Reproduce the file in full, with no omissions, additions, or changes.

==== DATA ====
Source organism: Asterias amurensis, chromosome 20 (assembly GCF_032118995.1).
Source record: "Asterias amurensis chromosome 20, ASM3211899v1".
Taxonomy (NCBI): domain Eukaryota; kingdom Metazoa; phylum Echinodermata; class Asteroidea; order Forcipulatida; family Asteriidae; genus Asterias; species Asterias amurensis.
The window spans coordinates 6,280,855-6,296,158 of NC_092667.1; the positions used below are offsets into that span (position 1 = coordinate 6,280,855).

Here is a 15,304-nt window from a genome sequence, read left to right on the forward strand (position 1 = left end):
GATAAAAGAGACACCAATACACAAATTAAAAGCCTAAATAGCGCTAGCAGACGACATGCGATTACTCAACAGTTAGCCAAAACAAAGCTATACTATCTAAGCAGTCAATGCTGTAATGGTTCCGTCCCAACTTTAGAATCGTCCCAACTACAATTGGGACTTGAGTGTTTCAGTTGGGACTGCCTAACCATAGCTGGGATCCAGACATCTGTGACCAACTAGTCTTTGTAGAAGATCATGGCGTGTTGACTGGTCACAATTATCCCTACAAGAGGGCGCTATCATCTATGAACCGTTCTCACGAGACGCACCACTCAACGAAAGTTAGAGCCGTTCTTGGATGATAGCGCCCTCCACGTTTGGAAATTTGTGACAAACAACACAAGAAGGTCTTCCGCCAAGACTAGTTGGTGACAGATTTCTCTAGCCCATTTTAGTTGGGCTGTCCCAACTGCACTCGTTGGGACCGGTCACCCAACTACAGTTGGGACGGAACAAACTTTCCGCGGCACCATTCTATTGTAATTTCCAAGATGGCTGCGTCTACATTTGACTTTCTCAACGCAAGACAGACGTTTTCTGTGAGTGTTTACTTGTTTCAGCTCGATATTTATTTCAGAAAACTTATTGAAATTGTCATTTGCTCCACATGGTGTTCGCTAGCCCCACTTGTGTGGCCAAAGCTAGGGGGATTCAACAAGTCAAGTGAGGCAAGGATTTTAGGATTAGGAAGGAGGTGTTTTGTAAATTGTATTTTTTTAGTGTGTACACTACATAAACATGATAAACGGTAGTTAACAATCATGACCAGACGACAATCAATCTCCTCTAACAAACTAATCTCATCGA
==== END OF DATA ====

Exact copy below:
Source organism: Asterias amurensis, chromosome 20 (assembly GCF_032118995.1).
Source record: "Asterias amurensis chromosome 20, ASM3211899v1".
Taxonomy (NCBI): domain Eukaryota; kingdom Metazoa; phylum Echinodermata; class Asteroidea; order Forcipulatida; family Asteriidae; genus Asterias; species Asterias amurensis.
The window spans coordinates 6,280,855-6,296,158 of NC_092667.1; the positions used below are offsets into that span (position 1 = coordinate 6,280,855).

Here is a 15,304-nt window from a genome sequence, read left to right on the forward strand (position 1 = left end):
GATAAAAGAGACACCAATACACAAATTAAAAGCCTAAATAGCGCTAGCAGACGACATGCGATTACTCAACAGTTAGCCAAAACAAAGCTATACTATCTAAGCAGTCAATGCTGTAATGGTTCCGTCCCAACTTTAGAATCGTCCCAACTACAATTGGGACTTGAGTGTTTCAGTTGGGACTGCCTAACCATAGCTGGGATCCAGACATCTGTGACCAACTAGTCTTTGTAGAAGATCATGGCGTGTTGACTGGTCACAATTATCCCTACAAGAGGGCGCTATCATCTATGAACCGTTCTCACGAGACGCACCACTCAACGAAAGTTAGAGCCGTTCTTGGATGATAGCGCCCTCCACGTTTGGAAATTTGTGACAAACAACACAAGAAGGTCTTCCGCCAAGACTAGTTGGTGACAGATTTCTCTAGCCCATTTTAGTTGGGCTGTCCCAACTGCACTCGTTGGGACCGGTCACCCAACTACAGTTGGGACGGAACAAACTTTCCGCGGCACCATTCTATTGTAATTTCCAAGATGGCTGCGTCTACATTTGACTTTCTCAACGCAAGACAGACGTTTTCTGTGAGTGTTTACTTGTTTCAGCTCGATATTTATTTCAGAAAACTTATTGAAATTGTCATTTGCTCCACATGGTGTTCGCTAGCCCCACTTGTGTGGCCAAAGCTAGGGGGATTCAACAAGTCAAGTGAGGCAAGGATTTTAGGATTAGGAAGGAGGTGTTTTGTAAATTGTATTTTTTTAGTGTGTACACTACATAAACATGATAAACGGTAGTTAACAATCATGACCAGACGACAATCAATCTCCTCTAACAAACTAATCTCATCGA